Sure you can expose based on looking at the picture style you are using, just watch out for any excessive clipping.  The question is whether your viewing monitor (like the LCD on the back of the camera) is set-up to give you an accurate idea of your exposure (helps to look at histograms if you can).  Often to your eye, the LCD image looks too dim outside in daylight and too bright inside in a dark room, and you make the mistake of exposing until it looks correct to your eyes without checking it against the histogram.


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#3 joshua gallegos

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Posted 20 September 2013 - 08:00 PM

When there's clipping in the image, the camera will blink on the particular portion. I plan on using a Sekonic light meter, and the camera I'm using has very little exposure latitude, which means I have no room for error, my main concern is crushing the shadows, but I think I'll be fine if I have the right amount of footcandles to expose the image. I read Rachel Morrison disliked the Canon 7D when she was filming 'Sound of My Voice', she was using a PL mount with cine lenses, and had to rely on a Waveform monitor, because she found the histogram rather useless on the system.

 

I've actually never used photoshop, so I have a lot to learn about color grading! I'll install the program and begin experimenting on photos shot on neutral. So, contrast and black levels, finally saturation. That's great! I plan on getting everything I want on camera, so there should be very little color correction involved, I hope.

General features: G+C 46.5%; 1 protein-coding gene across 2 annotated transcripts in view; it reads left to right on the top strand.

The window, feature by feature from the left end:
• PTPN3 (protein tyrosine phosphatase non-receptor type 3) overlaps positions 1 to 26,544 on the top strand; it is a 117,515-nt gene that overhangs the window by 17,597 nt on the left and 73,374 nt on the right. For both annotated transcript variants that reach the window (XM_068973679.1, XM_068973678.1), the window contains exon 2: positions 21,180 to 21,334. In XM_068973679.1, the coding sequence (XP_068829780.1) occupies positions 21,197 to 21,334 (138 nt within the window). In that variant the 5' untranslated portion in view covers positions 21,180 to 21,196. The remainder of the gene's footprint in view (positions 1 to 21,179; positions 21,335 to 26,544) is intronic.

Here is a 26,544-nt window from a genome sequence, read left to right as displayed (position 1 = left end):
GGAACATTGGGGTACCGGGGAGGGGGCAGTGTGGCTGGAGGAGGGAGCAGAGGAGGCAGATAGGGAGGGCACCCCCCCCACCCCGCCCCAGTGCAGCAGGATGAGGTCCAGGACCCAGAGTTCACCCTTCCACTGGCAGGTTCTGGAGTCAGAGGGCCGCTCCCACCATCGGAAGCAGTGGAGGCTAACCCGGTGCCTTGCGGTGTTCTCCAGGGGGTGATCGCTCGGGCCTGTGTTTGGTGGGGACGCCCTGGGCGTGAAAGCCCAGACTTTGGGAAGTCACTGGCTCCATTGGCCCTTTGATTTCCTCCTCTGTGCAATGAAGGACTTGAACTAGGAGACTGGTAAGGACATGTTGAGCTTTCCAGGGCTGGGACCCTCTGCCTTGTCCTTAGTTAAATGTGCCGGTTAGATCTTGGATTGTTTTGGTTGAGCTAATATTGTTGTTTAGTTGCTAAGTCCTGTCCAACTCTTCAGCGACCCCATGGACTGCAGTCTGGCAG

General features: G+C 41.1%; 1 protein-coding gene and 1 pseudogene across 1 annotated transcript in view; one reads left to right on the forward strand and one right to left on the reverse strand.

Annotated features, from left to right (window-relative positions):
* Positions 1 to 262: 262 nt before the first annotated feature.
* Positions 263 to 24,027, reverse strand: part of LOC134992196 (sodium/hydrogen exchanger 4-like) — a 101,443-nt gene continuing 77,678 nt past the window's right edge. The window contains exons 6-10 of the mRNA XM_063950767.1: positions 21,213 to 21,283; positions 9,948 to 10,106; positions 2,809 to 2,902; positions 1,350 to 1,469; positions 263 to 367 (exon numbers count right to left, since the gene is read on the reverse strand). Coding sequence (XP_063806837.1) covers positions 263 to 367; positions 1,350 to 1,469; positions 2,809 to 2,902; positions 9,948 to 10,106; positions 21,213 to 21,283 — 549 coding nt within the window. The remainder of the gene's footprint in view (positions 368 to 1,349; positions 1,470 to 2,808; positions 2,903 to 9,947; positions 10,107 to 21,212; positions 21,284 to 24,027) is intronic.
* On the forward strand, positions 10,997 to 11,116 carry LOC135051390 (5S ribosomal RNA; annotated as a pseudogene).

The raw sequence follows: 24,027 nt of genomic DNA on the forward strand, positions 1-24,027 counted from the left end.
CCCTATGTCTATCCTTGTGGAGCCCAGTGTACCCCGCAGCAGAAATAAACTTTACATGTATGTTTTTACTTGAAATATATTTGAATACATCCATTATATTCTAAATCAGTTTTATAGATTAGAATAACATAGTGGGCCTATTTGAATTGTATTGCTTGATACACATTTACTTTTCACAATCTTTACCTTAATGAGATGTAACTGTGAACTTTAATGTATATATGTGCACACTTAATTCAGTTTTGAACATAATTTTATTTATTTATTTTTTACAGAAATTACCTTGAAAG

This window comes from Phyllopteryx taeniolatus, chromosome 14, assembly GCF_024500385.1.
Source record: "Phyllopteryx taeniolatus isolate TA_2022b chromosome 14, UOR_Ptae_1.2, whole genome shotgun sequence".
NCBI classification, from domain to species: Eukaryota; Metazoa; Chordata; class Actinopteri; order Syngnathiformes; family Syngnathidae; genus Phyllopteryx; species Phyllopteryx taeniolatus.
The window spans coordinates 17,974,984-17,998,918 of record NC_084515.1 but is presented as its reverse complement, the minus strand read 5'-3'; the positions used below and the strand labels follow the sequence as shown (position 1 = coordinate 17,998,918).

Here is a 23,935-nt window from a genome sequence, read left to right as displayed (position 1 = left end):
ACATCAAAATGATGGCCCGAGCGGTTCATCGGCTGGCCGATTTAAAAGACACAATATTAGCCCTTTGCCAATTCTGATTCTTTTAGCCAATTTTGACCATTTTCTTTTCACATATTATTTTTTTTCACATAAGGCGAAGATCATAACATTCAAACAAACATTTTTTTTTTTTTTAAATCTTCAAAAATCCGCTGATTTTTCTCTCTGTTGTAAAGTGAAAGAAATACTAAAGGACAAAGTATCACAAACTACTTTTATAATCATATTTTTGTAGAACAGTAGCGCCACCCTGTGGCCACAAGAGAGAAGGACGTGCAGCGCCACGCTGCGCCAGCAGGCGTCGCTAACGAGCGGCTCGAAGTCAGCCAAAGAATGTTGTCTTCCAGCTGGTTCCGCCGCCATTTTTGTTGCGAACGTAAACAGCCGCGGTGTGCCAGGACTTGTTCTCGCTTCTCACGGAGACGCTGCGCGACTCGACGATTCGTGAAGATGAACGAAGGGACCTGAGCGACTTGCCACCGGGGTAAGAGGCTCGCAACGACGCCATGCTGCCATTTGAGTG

Thank you for the help, Mr. Mullen. 


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#4 Bruce Greene

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Posted 28 September 2013 - 01:51 PM

I've actually never used photoshop, so I have a lot to learn about color grading!"

I would really encourage every cinematographer to learn Photoshop. Your understanding of how the camera exposes and color grading will improve immensely:)
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#5 joshua gallegos

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Posted 08 October 2013 - 11:59 AM

I figure it's the same as a cinematographer knowing all there is to know about manipulating film in a lab, they even go into a film knowing how they will expose the film and manipulate the film to finally achieve the look they were after, I always read about it in articles with cinematographers who shoot on film. 


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#6 Mei Lewis

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Posted 13 February 2014 - 07:00 PM

If you're not confident you can shoot in neutral then get back to the look you want, maybe try simply shooting in the look you want.

 

This is probably worth watching:


Edited by Mei Lewis, 13 February 2014 - 07:00 PM.